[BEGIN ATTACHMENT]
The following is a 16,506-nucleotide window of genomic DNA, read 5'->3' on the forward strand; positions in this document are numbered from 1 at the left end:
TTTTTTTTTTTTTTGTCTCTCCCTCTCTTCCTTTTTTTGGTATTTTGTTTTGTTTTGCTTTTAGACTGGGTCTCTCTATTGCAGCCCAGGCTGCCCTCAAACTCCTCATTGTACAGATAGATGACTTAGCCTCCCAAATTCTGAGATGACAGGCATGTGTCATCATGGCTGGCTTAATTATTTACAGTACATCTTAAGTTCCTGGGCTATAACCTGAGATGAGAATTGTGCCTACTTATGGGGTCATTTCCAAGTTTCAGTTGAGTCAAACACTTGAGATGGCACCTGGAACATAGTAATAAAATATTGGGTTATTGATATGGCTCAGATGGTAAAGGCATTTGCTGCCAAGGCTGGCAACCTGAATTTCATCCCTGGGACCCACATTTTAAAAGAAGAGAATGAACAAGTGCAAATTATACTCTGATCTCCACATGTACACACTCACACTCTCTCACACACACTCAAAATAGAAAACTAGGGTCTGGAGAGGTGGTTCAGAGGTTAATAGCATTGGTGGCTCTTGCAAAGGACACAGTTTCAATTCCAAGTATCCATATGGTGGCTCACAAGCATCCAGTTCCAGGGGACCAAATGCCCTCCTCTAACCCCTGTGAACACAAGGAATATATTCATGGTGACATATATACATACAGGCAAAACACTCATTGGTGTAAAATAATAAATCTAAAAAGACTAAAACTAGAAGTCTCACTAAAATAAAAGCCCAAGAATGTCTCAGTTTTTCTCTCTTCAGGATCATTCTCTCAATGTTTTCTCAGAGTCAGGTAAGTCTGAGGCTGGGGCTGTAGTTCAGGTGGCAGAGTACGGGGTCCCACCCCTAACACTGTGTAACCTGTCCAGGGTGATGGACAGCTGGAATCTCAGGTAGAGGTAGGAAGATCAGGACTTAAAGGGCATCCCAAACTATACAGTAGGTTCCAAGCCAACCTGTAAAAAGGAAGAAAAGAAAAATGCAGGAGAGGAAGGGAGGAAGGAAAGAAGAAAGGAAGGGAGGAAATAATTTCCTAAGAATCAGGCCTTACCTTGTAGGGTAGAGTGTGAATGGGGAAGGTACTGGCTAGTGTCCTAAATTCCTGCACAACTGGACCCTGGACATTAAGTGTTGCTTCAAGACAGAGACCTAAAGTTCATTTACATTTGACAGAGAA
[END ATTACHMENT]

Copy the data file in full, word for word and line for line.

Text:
The following is a 16,506-nucleotide window of genomic DNA, read 5'->3' on the forward strand; positions in this document are numbered from 1 at the left end:
TTTTTTTTTTTTTTGTCTCTCCCTCTCTTCCTTTTTTTGGTATTTTGTTTTGTTTTGCTTTTAGACTGGGTCTCTCTATTGCAGCCCAGGCTGCCCTCAAACTCCTCATTGTACAGATAGATGACTTAGCCTCCCAAATTCTGAGATGACAGGCATGTGTCATCATGGCTGGCTTAATTATTTACAGTACATCTTAAGTTCCTGGGCTATAACCTGAGATGAGAATTGTGCCTACTTATGGGGTCATTTCCAAGTTTCAGTTGAGTCAAACACTTGAGATGGCACCTGGAACATAGTAATAAAATATTGGGTTATTGATATGGCTCAGATGGTAAAGGCATTTGCTGCCAAGGCTGGCAACCTGAATTTCATCCCTGGGACCCACATTTTAAAAGAAGAGAATGAACAAGTGCAAATTATACTCTGATCTCCACATGTACACACTCACACTCTCTCACACACACTCAAAATAGAAAACTAGGGTCTGGAGAGGTGGTTCAGAGGTTAATAGCATTGGTGGCTCTTGCAAAGGACACAGTTTCAATTCCAAGTATCCATATGGTGGCTCACAAGCATCCAGTTCCAGGGGACCAAATGCCCTCCTCTAACCCCTGTGAACACAAGGAATATATTCATGGTGACATATATACATACAGGCAAAACACTCATTGGTGTAAAATAATAAATCTAAAAAGACTAAAACTAGAAGTCTCACTAAAATAAAAGCCCAAGAATGTCTCAGTTTTTCTCTCTTCAGGATCATTCTCTCAATGTTTTCTCAGAGTCAGGTAAGTCTGAGGCTGGGGCTGTAGTTCAGGTGGCAGAGTACGGGGTCCCACCCCTAACACTGTGTAACCTGTCCAGGGTGATGGACAGCTGGAATCTCAGGTAGAGGTAGGAAGATCAGGACTTAAAGGGCATCCCAAACTATACAGTAGGTTCCAAGCCAACCTGTAAAAAGGAAGAAAAGAAAAATGCAGGAGAGGAAGGGAGGAAGGAAAGAAGAAAGGAAGGGAGGAAATAATTTCCTAAGAATCAGGCCTTACCTTGTAGGGTAGAGTGTGAATGGGGAAGGTACTGGCTAGTGTCCTAAATTCCTGCACAACTGGACCCTGGACATTAAGTGTTGCTTCAAGACAGAGACCTAAAGTTCATTTACATTTGACAGAGAA